Is Couscous Gluten Free?

Adopting a new way of eating can be confusing and overwhelming. So when it comes to a gluten free diet, The Gluten Free Society wants to be your go to source of trusted information to help guide your gluten free journey. 

When considering what foods contain gluten, many people think of wheat and bread-based products. But there are a number of other grains out there that seem like they might be gluten free. So what about couscous? In this article, we will break down whether couscous is gluten free, and what to be aware of when you come across couscous in a recipe or on a menu.

What is Couscous? 

Couscous is a small circular pasta that is typically made from finely ground durum wheat semolina flour. It is typically golden or light brown in color, looking a bit like short grained rice. It also may look like a lighter, more circular barley, or a larger-grained quinoa.

Because of its similar appearance to rice, some people may wonder whether couscous is gluten free. However, couscous is actually a type of pasta made from wheat. This means that it contains the gluten protein that people who are gluten sensitive or have Celiac Disease, should avoid.

What Is Gluten and What is Celiac Disease?

As a refresher, gluten is a protein found in grains.  While most sources point to wheat, barley, and rye as the gluten-containing grains, the reality is, other grains, like oats and corn, also contain gluten.

While gluten is present in a huge variety of foods, it is not an essential component of any diet. In fact, there are no nutrients in gluten that are not better obtained through other healthier food sources, like whole fruits, vegetables, nuts, and seeds, as well as pastured meat and eggs, and wild-caught fish. In fact, not only is gluten not essential, it is actually detrimental.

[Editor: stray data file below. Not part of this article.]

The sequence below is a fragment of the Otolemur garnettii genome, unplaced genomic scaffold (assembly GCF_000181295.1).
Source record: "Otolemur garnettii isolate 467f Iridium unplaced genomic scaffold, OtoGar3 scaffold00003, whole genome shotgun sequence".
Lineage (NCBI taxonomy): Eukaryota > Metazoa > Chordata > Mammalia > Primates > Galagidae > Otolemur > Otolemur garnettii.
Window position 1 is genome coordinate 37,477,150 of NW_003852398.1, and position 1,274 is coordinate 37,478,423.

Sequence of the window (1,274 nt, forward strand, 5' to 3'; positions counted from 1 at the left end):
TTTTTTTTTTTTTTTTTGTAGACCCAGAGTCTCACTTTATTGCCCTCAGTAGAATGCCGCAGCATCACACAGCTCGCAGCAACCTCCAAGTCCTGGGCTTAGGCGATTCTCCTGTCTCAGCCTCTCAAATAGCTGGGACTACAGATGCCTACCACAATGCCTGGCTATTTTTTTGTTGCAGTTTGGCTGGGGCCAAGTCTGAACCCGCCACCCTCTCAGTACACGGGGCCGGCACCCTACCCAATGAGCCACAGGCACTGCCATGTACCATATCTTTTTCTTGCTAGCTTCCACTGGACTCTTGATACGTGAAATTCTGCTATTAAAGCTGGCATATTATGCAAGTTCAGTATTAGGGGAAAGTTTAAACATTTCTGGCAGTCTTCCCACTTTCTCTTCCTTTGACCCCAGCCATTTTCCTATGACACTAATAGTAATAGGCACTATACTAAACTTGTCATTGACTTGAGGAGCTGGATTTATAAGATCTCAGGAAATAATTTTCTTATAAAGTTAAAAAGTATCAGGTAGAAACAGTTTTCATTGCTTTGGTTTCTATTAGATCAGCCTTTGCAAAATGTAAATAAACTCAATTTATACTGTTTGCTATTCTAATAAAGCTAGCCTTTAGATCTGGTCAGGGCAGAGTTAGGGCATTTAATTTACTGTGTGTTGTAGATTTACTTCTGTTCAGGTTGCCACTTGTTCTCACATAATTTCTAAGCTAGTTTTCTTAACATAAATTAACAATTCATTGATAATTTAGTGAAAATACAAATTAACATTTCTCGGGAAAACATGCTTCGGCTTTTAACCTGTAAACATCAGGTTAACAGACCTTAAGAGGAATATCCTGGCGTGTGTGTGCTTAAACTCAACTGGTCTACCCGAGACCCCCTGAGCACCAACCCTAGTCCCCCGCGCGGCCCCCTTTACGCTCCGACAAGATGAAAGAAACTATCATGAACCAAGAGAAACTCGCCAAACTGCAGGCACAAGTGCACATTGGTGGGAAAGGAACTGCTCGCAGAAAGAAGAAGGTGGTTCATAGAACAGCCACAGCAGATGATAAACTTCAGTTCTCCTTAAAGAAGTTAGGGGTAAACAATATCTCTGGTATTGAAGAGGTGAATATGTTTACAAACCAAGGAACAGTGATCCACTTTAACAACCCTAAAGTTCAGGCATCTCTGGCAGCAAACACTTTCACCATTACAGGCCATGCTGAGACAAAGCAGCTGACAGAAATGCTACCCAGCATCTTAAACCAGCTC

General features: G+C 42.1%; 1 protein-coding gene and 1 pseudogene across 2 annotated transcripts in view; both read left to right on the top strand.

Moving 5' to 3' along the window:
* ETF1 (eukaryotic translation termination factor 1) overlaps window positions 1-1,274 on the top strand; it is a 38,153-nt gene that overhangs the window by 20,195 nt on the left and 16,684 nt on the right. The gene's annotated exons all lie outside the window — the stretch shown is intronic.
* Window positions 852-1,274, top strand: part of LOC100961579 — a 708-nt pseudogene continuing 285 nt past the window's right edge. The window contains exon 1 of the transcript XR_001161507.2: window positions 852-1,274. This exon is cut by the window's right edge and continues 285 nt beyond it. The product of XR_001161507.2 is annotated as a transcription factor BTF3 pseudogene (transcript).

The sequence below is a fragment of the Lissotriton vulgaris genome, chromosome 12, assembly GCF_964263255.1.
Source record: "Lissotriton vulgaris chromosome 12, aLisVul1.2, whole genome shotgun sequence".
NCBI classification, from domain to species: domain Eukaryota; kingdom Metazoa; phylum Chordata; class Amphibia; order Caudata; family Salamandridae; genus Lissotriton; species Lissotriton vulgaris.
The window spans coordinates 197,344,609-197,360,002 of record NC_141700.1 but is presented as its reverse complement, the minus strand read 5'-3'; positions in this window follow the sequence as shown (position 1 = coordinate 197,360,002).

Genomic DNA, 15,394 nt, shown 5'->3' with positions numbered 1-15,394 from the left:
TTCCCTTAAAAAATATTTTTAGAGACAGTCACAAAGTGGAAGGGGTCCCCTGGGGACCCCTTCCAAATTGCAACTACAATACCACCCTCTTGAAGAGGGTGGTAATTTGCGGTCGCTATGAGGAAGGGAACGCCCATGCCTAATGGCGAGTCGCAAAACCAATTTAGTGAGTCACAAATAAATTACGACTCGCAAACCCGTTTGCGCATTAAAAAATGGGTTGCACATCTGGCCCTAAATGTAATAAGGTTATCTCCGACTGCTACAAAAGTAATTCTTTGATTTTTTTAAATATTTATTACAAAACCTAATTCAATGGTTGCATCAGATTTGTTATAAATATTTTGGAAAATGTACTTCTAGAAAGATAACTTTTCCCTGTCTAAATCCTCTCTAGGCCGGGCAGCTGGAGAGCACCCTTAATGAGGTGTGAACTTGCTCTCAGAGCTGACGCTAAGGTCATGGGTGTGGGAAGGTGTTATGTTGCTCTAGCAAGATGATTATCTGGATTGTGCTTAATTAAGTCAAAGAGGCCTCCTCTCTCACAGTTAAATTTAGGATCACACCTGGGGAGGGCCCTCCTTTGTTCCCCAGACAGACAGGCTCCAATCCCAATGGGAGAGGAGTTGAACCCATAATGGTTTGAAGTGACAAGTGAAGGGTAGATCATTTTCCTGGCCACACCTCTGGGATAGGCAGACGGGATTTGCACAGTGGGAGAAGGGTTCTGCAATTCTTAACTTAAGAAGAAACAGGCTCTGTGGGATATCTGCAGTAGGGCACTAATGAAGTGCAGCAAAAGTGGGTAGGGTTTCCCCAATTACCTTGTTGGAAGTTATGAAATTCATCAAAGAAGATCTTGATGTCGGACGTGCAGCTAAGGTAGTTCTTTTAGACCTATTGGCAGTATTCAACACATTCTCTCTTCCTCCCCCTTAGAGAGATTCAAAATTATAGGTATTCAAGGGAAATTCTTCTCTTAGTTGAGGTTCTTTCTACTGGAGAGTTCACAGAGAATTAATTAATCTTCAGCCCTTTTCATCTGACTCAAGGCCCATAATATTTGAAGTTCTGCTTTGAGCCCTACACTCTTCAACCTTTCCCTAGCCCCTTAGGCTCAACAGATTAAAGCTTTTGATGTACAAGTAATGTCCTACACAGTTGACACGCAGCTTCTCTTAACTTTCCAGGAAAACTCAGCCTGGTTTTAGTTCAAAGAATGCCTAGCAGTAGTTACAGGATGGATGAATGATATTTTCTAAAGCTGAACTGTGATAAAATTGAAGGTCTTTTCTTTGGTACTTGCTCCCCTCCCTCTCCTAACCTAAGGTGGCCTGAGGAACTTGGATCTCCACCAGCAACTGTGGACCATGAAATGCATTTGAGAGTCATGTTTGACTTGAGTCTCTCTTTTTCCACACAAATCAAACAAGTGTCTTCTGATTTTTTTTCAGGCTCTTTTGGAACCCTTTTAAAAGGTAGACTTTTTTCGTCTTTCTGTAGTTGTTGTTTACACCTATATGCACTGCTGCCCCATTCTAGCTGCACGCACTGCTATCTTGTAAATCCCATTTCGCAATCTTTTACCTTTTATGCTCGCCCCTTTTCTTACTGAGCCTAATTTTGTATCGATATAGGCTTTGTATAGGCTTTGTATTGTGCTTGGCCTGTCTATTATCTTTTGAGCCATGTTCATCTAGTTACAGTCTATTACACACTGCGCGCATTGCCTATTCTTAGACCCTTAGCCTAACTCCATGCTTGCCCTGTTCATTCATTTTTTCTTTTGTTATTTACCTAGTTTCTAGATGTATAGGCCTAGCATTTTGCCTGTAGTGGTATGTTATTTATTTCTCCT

Celiac disease is an autoimmune condition that is triggered by the ingestion of gluten. This causes Inflammation in the intestinal tract and other parts of the body. Systemic inflammation then contributes to further autoimmunity and health concerns.

Food Alternatives

If you are looking for options to replace couscous in a meal or dish, two gluten free options include cauliflower rice and grain-free pasta.

For example, cauliflower rice is a naturally gluten free and nutrient-dense alternative that can stand in for couscous in certain side dishes like a salad mixed with vegetables and a light vinaigrette.

In addition, a cassava-based orzo pasta is a similar size and shape and provides a similar texture to couscous. Like couscous, it also tends to take on the flavor of whatever it is mixed with. Try this Classic Pasta Salad recipe for a tasty and nutritious gluten-free dish.

  • 8 ounces chickpea, lentil, or cassava elbows
  • 1/4 cup Mayo
  • 2 tablespoon olive oil
  • 1 tablespoon Apple Cider Vinegar
  • 1 clove garlic, grated
  • 2 teaspoons dried Italian seasoning or herbs de provence
  • 1/2 teaspoon black pepper
  • 1/4 teaspoon red chili flakes
  • 1/2 an English cucumber, diced
  • 4 oz cherry tomatoes, cut into quarters

Instructions

  1. Bring a pot of water to a boil and season with salt. Drop the pasta in and cook about 8 minutes until tender. Strain and rinse with cold water.
  2. In a large bowl, whisk together the mayo, olive oil, cider vinegar, garlic, Italian seasoning, black pepper, and chili flakes. Pour the rinsed pasta into the bowl and stir well to combine.
  3. Add in the cucumber and cherry tomatoes and stir to combine.
  4. Cover and refrigerate until ready to serve.

Conclusion

Derived from durum wheat semolina, there’s no doubt that couscous is not gluten free. Couscous contains gluten and is unsafe for those with celiac disease or gluten sensitivity to consume. The good news? There are a number of safe and nutritious alternatives to couscous, and plenty of delicious gluten free recipes to enjoy! If you think you have gluten intolerance take our sensitivity test.

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